[Note: This may be the beginning of a series of tirades against our current healthcare system…or it may not – you know how I am about blogging consistently.  I hope you’re as excited as I am about what the outcome may be.]

After years of health care reform being the top priority for both Democrats and Republicans, it’s sad that we still haven’t addressed the fundamental question of healthcare in America – is healthcare a privilege or a right?

Where you stand on that question will lead you towards the various infrastructure, regulatory, and market decisions that create a healthcare system.  For every other developed nation in the world, the answer is “right”.  The citizens of a nation are entitled to free access to healthcare at some level.  No person goes bankrupt because of their medical bills.  No person stays away from care because they can’t afford it.  No person dies because of their inability to pay for a treatment.

America, on the other hand, has chosen a different answer to that question.  We have chosen the path that seeks to profit on our health (or lack thereof).  We have chosen as a nation to allow money to dictate what level of care we receive.  And because of that, we’ve created a system that is costly and a country that lags behind others in actual health.  Our decision to let “the market” and profit drive our healthcare has led us to having one of the worst healthcare systems of all developed nations.  How is it possible that we spend so much, yet receive so little care?

[For anyone that wants to learn more about the other healthcare systems in the world, I’d recommend reading: The Healing of America, by T. R. Reid.  It’s a fascinating book that will leave you frustrated and angry about our current healthcare system…exactly how I like feeling.]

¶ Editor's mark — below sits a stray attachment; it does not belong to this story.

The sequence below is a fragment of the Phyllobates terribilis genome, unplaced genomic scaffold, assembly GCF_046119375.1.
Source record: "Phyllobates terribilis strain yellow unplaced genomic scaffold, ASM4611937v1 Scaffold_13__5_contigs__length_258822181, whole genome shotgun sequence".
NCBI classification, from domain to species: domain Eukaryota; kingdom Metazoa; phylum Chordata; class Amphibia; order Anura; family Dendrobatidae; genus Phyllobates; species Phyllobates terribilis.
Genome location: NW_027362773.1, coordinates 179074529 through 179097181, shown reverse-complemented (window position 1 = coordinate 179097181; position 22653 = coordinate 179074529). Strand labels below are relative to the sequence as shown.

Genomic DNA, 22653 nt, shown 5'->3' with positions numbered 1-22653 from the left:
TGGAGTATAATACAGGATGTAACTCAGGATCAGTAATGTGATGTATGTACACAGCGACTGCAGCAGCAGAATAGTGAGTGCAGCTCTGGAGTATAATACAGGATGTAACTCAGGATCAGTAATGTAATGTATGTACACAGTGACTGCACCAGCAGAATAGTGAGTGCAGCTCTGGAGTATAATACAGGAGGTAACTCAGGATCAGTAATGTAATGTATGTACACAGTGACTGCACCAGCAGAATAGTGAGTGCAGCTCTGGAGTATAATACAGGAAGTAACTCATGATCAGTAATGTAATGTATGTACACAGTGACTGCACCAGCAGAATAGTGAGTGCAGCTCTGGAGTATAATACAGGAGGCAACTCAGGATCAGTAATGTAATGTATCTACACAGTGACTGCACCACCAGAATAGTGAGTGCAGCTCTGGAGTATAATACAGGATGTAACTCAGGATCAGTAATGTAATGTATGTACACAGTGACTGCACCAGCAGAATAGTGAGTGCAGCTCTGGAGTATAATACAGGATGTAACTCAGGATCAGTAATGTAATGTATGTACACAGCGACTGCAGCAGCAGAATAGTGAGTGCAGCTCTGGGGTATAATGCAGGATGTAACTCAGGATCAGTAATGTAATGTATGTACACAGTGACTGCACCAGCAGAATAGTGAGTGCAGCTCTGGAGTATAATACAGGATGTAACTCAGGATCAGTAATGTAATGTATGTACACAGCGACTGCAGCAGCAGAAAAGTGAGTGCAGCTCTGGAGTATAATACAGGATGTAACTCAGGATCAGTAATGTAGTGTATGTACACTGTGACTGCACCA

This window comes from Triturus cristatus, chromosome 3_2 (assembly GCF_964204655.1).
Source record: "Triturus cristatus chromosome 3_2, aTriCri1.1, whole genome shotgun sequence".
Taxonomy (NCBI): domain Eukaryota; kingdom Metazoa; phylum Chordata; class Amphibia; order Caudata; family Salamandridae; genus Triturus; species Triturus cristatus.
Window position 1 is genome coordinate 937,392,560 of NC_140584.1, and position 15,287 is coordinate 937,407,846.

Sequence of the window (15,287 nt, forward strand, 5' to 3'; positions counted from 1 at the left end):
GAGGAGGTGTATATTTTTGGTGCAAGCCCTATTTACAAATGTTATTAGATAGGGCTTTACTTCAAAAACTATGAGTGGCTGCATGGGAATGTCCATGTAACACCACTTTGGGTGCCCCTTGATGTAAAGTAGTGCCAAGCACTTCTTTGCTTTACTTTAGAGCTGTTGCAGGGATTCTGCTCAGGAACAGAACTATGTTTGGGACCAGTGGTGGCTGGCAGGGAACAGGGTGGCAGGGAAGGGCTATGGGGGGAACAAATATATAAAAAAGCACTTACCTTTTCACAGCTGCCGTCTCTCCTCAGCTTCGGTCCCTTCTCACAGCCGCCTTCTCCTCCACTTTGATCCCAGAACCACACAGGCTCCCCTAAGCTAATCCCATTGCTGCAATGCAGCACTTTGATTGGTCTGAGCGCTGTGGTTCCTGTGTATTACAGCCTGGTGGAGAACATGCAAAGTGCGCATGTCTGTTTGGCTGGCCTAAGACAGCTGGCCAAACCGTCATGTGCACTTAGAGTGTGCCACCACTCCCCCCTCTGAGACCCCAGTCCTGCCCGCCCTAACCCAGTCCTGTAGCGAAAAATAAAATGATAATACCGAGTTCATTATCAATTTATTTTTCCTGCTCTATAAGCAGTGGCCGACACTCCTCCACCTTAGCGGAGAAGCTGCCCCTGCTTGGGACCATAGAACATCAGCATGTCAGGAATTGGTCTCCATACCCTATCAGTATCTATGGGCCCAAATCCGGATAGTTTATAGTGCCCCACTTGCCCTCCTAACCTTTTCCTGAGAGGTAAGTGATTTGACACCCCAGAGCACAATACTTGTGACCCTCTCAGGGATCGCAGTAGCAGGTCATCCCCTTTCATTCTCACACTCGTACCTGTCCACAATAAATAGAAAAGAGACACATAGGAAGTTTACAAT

I don’t know what the solution is – it isn’t something as simple as a single payer system or the elimination of medical expense waste.  It’s more about how we think about healthcare and what we, as a nation, want out of our healthcare system.  Do we want to create a stratified world where some people aren’t able to receive care?  Do we want to encourage people to be healthy or do we value our individual freedoms so much that we would risk the health of all?  In a previous article, I made the case that it really was on us to learn more about our health and how healthcare works.  I still believe that to be the case, but now what we need to answer is if we care about the health of those around us?  Do we believe that our neighbor deserves to receive the same level of care as us?

It’s amazing that Republicans are still rallying against the Affordable Care Act, yet have no alternative to the reforms that have been in place for the last few years.  Healthcare shouldn’t be a political issue…it should be a moral one.

Every other developed country has based their healthcare system on the moral choice to make healthcare available for all of its citizens.  Are we prepared to make the same moral choice or are we destined to stand alone?





Retro Repost: The Public Option

In Politics on May 16, 2016 by thebetweenthoughts

(Originally published by The Rapt in 2009)

The Public Option
How will America deal with the growing healthcare crisis?